Our Young Songwriter 2018 competition is open for entries until the 8th April.
If your pupils are new to songwriting here are a few top tips to be heard above the noise…
- Pick an interesting title
Even if you are talking about a mundane, everyday occasion or feeling, make it interesting. Compare a heartbeat to a flashing light or the feeling of losing fear by roaring it away – the more inventive the concept around the ordinary, the better. Think of recent hits Dark Horse, Wrecking Ball, Pompeii – interesting titles and concepts talking about everyday feelings to do with fear, love and empowerment.
- Make the first four lines agree with your title
The great songwriter Ralph Murphy says it very well in his books on the laws of songwriting – if the first four lines of your first verse can link back to your title then you’re onto a winner. Take for example Roar:
I used to bite my tongue and hold my breath
Scared to rock the boat and make a mess
So I sat quietly
.. Now you’re gonna hear me roar
You create an expectation, and then you fulfil it. By doing this, you never lose sight of the message of your song, you keep in mind what you’re trying to say by always referring back to the title, thus never losing your listeners’ attention or the concept you’re expressing in your song.
- Playing around with a major or minor scale for new melodies
Everyone know the monotonous sound of a scale being practised up and down and up and down – but if you’re stuck for melodies, why not try and take notes out of the scale and use those to bounce ideas off?
For example, if we take the c major scale of CDEFGABC, why not try picking out certain notes and changing the order; CDGCDFCB. Play around with different combinations until your find the melody you’re looking for? You can choose any scale you like in major or minor.
It has been said that the most successful ABBA songs have 5 hooks in each of their songs. A hook is a musical idea, melodic instrumental part, rhythmic phrase or a vowel/consonant sound or word repeated, that catches the ear of the listener to draw them into the song and helps to create its ‘catchiness’. According to popular commercial music today, the more hooks you can introduce throughout the song, the catchier it will be, because it’s constantly enticing the listener and, most importantly, keeping them interested. Listen to the start of Dancing Queen and the vocal ahhs and piano part before the hooky first line of the chorus, or Jessie J’s Price Tag (It’s all about the money, money, money/We don’t need your money, money, money) and try and think about hooks for your own song, either lyrically, repeating the main message of the song (e.g. Roar or Burn) or melodically, on an instrument or vocal oohs or aahs.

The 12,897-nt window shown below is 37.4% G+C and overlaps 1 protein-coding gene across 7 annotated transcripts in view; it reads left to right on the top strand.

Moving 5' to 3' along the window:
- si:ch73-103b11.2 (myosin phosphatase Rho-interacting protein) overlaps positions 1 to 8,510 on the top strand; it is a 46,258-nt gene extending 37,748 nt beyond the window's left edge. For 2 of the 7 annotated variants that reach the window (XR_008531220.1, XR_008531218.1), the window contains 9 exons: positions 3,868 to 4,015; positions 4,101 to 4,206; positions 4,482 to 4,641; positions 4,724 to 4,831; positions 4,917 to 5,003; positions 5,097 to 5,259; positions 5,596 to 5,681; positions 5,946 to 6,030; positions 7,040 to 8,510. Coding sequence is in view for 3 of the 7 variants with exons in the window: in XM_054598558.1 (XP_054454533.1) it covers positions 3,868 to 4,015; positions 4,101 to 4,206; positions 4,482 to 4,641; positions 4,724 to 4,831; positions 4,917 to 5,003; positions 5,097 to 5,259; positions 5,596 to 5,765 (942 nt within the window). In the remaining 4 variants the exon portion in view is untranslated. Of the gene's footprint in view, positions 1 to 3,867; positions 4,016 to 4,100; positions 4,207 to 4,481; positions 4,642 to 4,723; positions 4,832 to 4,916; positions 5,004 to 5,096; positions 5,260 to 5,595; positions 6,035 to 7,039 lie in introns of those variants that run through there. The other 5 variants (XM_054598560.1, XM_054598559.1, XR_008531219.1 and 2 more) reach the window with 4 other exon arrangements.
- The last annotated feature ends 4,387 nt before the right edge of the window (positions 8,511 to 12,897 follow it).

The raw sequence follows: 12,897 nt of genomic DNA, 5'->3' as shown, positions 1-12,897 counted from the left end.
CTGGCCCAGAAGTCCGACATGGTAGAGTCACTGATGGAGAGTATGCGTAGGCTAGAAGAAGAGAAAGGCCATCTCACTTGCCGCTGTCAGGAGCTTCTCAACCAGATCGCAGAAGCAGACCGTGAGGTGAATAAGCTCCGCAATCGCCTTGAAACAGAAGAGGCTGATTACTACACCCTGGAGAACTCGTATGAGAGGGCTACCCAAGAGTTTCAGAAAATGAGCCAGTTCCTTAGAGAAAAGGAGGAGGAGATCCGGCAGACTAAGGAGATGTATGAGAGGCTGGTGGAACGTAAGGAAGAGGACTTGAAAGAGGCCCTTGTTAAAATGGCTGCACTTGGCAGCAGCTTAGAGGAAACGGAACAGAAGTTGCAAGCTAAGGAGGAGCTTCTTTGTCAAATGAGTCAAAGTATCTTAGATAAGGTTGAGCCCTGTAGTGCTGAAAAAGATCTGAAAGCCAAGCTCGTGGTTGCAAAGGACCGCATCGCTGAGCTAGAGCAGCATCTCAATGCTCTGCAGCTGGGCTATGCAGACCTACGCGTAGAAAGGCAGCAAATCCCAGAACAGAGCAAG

If you are listening to a song and the singer sings
You wore that shirt
In the sunshine
that’s all well and good. But if they were to add a bit more detail, you’d instantly have a much clearer vision of the setting which the singer is remembering and sharing with you, the listener:
You wore that dark blue shirt
On April 5th
In the warm spring sunshine
Instantly, there is context, there is detail, there is a picture in your mind and you can see what you are hearing. Imagery in songs is hugely powerful because once there is a description being sung to you, you can imagine it and therefore feel more involved in the song itself. And that’s what songs do, they connect people, they provide solace for people to know that they are not the only ones who feel or think a certain way, and all of these emotions and thoughts are translated to the masses by the medium of songwriting.
So to sum up, our top tips for writing hits are – create an interesting title, make the first four lines agree with your title, play around with your melodies, create hooks and get descriptive! Have a play and we’re looking forward to listening to your pupils’ songs. Enter our Young Songwriter 2018 competition before the 8th April.